Rectal Resection

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Rectal Resection

Normal results
Morbidity and mortality rates


A rectal resection is the surgical removal of a portion of the rectum.


Rectal resections repair damage to the rectum caused by diseases of the lower digestive tract, such as cancer, diverticulitis, and inflammatory bowel disease (ulcerative colitis and Crohn’s disease). Injury, obstruction, and ischemia (compromised blood supply) may require rectal resection. Masses and scar tissue can grow within the rectum, causing blockages that prevent normal elimination of feces. Other diseases, such as diverticulitis and ulcerative colitis, can cause perforations in the rectum. Surgical removal of the damaged area can return normal rectal function.


Colorectal cancer affects 140,000 people annually, causing 60,000 deaths. Incidence of the disease in 2001 differed among ethnic groups, with Hispanics having 10.2 cases per 100,000 people and African Americans having 22.8 cases per 100,000. Rectal cancer incidence is a portion of the total colorectal incidence rate. Surgery is the optimal treatment for rectal cancer, resulting in cure in 45% of patients. Recurrence due to surgical failure is low, from 4-8%, when the procedure is meticulously performed.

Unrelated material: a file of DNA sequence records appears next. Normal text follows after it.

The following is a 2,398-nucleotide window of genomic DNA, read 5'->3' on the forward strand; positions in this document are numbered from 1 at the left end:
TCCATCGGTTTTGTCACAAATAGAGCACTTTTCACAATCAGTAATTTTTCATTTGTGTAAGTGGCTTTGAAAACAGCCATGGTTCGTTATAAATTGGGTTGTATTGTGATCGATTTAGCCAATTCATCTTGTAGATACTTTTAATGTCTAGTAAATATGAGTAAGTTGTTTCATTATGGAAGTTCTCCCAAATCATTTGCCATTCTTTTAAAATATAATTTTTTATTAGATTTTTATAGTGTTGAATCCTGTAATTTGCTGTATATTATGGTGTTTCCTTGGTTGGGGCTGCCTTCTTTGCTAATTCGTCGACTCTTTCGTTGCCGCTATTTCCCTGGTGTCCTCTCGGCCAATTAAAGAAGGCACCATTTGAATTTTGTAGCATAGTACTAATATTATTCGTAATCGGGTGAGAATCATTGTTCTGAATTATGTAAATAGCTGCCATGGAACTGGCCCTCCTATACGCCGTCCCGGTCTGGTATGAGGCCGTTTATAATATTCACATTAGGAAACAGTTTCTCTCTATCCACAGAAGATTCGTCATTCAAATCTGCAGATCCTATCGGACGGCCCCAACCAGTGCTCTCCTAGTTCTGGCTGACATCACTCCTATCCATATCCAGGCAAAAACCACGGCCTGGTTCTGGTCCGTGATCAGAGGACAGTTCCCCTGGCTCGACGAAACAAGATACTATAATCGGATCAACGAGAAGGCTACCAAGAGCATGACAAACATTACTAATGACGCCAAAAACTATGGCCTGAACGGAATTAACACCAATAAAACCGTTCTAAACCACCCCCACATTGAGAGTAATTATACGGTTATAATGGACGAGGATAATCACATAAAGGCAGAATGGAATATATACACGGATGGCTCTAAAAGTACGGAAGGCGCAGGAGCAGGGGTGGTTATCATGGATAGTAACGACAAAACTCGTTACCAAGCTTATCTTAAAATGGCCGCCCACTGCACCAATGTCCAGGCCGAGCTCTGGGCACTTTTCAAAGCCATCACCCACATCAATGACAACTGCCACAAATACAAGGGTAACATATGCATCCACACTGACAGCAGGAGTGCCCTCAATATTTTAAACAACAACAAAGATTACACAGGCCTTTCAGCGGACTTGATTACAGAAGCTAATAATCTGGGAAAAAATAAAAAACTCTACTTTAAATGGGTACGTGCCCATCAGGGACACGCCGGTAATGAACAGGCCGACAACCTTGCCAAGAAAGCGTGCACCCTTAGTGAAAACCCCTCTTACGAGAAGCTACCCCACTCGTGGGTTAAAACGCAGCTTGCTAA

Crohn’s disease and ulcerative colitis, both chronic inflammatory diseases of the colon, each affect approximately 500,000 young adults. Surgery is recommended when medication fails patients with ulcerative colitis. Nearly three-fourths of all Crohn’s patients will require surgery to remove a diseased section of the intestine or rectum.


Adjuvant therapy— Treatment used to increase the effectiveness of surgery, usually chemotherapy or radiation used to kill any cancer cells that might be remaining.

Anastomosis— The surgical connection of two sections of tubes, ducts, or vessels.

Diverticuli— Pouches in the intestinal wall usually created from a diet low in fiber.

Enema— Insertion of a tube into the rectum to infuse fluid into the bowel and encourage a bowel movement. Ordinary enemas contain tap water, mixtures of soap and water, glycerine and water, or other materials.

Intestine— Commonly called the bowels, divided into the small and large intestine. They extend from the stomach to the anus. The small intestine is about 20 ft (6 m) long. The large intestine is about 5 ft (1.5 m) long.

Ischemia— A compromise in blood supply delivered to body tissues that causes tissue damage or death.

Sigmoid colon— The last third of the intestinal tract that is attached to the rectum.


During a rectal resection, the surgeon removes the diseased or perforated portion of the rectum. If the diseased or damaged section is not very large, the separated ends are reattached. Such a procedure is called rectal anastomosis.